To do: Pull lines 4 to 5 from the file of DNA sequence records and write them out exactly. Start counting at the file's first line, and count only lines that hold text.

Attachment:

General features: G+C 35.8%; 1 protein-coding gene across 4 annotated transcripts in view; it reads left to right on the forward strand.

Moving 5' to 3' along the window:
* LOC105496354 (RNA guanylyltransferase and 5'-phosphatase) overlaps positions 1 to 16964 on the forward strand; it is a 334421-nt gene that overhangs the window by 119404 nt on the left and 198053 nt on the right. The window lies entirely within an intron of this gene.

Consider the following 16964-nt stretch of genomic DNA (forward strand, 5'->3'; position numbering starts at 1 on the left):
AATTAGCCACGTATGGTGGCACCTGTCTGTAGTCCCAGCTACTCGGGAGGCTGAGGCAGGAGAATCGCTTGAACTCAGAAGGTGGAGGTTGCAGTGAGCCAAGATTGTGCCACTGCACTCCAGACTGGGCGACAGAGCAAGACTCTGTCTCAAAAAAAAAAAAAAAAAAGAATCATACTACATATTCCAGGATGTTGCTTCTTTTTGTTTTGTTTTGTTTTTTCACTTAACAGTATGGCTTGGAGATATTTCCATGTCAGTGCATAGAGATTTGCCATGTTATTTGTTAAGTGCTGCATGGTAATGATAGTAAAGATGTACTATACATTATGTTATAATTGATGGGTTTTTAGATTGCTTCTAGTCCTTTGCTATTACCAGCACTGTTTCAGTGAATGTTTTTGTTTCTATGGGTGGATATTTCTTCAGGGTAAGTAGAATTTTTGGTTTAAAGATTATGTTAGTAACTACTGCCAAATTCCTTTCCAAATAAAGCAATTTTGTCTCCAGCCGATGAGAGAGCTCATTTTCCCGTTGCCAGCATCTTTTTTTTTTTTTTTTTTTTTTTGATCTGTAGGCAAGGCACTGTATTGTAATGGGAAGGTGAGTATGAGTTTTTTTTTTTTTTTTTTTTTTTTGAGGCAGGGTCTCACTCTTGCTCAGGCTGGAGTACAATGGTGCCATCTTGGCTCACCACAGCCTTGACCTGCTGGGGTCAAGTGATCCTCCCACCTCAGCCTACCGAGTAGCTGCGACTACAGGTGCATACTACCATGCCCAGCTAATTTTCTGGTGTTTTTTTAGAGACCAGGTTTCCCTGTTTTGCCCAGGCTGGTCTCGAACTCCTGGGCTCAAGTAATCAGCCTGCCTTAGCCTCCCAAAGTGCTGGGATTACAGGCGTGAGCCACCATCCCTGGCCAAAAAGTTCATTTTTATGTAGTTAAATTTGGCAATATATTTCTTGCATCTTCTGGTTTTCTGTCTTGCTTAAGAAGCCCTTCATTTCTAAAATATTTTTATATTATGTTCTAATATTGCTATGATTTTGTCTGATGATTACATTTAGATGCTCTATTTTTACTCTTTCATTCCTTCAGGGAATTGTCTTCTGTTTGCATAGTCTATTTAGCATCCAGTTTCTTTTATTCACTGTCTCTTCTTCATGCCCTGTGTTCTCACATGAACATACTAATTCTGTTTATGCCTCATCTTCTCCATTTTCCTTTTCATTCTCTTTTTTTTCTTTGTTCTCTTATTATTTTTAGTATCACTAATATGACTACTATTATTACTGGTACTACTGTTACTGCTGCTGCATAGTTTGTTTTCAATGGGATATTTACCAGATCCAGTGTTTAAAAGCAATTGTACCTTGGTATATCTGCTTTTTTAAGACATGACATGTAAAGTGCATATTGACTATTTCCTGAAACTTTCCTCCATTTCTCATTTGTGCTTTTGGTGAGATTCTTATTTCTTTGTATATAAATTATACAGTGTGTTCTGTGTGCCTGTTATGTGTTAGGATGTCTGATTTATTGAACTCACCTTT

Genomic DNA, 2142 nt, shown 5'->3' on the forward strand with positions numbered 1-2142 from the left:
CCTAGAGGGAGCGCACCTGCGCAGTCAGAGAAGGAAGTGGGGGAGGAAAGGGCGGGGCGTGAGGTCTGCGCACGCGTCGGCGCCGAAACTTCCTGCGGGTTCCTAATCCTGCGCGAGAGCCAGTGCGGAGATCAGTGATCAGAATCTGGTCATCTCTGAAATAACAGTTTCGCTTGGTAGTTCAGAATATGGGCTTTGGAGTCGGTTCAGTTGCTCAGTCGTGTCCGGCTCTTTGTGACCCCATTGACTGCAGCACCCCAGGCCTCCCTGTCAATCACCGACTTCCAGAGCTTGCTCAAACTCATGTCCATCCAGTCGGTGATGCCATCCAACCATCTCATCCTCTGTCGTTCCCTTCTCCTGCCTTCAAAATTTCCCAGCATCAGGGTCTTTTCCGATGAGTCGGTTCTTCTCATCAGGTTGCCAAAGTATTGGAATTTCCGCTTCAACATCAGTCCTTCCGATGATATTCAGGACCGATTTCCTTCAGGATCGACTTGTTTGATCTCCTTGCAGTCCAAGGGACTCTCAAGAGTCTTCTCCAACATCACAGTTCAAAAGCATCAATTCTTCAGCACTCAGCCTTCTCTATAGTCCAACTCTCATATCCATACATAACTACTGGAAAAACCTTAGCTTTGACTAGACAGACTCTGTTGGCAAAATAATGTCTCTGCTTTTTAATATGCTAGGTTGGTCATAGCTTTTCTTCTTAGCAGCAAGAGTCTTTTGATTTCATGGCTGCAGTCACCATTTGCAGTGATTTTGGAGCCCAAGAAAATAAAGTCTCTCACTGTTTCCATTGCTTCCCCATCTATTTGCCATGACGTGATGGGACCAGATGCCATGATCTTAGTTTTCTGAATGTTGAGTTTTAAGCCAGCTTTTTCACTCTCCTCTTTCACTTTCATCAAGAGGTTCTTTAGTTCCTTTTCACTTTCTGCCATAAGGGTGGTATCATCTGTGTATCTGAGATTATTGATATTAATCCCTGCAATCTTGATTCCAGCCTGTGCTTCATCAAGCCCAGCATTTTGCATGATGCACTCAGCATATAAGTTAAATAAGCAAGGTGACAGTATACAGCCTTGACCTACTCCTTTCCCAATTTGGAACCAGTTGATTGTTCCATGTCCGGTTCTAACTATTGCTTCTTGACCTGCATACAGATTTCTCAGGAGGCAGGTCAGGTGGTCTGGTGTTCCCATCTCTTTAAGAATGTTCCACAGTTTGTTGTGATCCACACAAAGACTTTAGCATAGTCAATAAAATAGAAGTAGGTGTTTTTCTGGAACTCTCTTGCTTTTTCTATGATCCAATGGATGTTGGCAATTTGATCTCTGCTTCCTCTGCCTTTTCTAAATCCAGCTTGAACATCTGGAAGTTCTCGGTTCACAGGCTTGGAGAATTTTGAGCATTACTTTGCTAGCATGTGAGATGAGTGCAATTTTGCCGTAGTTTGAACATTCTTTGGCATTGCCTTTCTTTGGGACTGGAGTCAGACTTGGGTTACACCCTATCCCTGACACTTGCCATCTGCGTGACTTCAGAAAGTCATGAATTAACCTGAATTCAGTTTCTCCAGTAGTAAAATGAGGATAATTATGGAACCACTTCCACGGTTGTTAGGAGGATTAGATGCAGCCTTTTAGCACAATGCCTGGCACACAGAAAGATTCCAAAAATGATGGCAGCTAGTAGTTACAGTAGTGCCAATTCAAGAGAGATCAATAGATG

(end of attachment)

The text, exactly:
Consider the following 16964-nt stretch of genomic DNA (forward strand, 5'->3'; position numbering starts at 1 on the left):
AATTAGCCACGTATGGTGGCACCTGTCTGTAGTCCCAGCTACTCGGGAGGCTGAGGCAGGAGAATCGCTTGAACTCAGAAGGTGGAGGTTGCAGTGAGCCAAGATTGTGCCACTGCACTCCAGACTGGGCGACAGAGCAAGACTCTGTCTCAAAAAAAAAAAAAAAAAAGAATCATACTACATATTCCAGGATGTTGCTTCTTTTTGTTTTGTTTTGTTTTTTCACTTAACAGTATGGCTTGGAGATATTTCCATGTCAGTGCATAGAGATTTGCCATGTTATTTGTTAAGTGCTGCATGGTAATGATAGTAAAGATGTACTATACATTATGTTATAATTGATGGGTTTTTAGATTGCTTCTAGTCCTTTGCTATTACCAGCACTGTTTCAGTGAATGTTTTTGTTTCTATGGGTGGATATTTCTTCAGGGTAAGTAGAATTTTTGGTTTAAAGATTATGTTAGTAACTACTGCCAAATTCCTTTCCAAATAAAGCAATTTTGTCTCCAGCCGATGAGAGAGCTCATTTTCCCGTTGCCAGCATCTTTTTTTTTTTTTTTTTTTTTTTGATCTGTAGGCAAGGCACTGTATTGTAATGGGAAGGTGAGTATGAGTTTTTTTTTTTTTTTTTTTTTTTTGAGGCAGGGTCTCACTCTTGCTCAGGCTGGAGTACAATGGTGCCATCTTGGCTCACCACAGCCTTGACCTGCTGGGGTCAAGTGATCCTCCCACCTCAGCCTACCGAGTAGCTGCGACTACAGGTGCATACTACCATGCCCAGCTAATTTTCTGGTGTTTTTTTAGAGACCAGGTTTCCCTGTTTTGCCCAGGCTGGTCTCGAACTCCTGGGCTCAAGTAATCAGCCTGCCTTAGCCTCCCAAAGTGCTGGGATTACAGGCGTGAGCCACCATCCCTGGCCAAAAAGTTCATTTTTATGTAGTTAAATTTGGCAATATATTTCTTGCATCTTCTGGTTTTCTGTCTTGCTTAAGAAGCCCTTCATTTCTAAAATATTTTTATATTATGTTCTAATATTGCTATGATTTTGTCTGATGATTACATTTAGATGCTCTATTTTTACTCTTTCATTCCTTCAGGGAATTGTCTTCTGTTTGCATAGTCTATTTAGCATCCAGTTTCTTTTATTCACTGTCTCTTCTTCATGCCCTGTGTTCTCACATGAACATACTAATTCTGTTTATGCCTCATCTTCTCCATTTTCCTTTTCATTCTCTTTTTTTTCTTTGTTCTCTTATTATTTTTAGTATCACTAATATGACTACTATTATTACTGGTACTACTGTTACTGCTGCTGCATAGTTTGTTTTCAATGGGATATTTACCAGATCCAGTGTTTAAAAGCAATTGTACCTTGGTATATCTGCTTTTTTAAGACATGACATGTAAAGTGCATATTGACTATTTCCTGAAACTTTCCTCCATTTCTCATTTGTGCTTTTGGTGAGATTCTTATTTCTTTGTATATAAATTATACAGTGTGTTCTGTGTGCCTGTTATGTGTTAGGATGTCTGATTTATTGAACTCACCTTT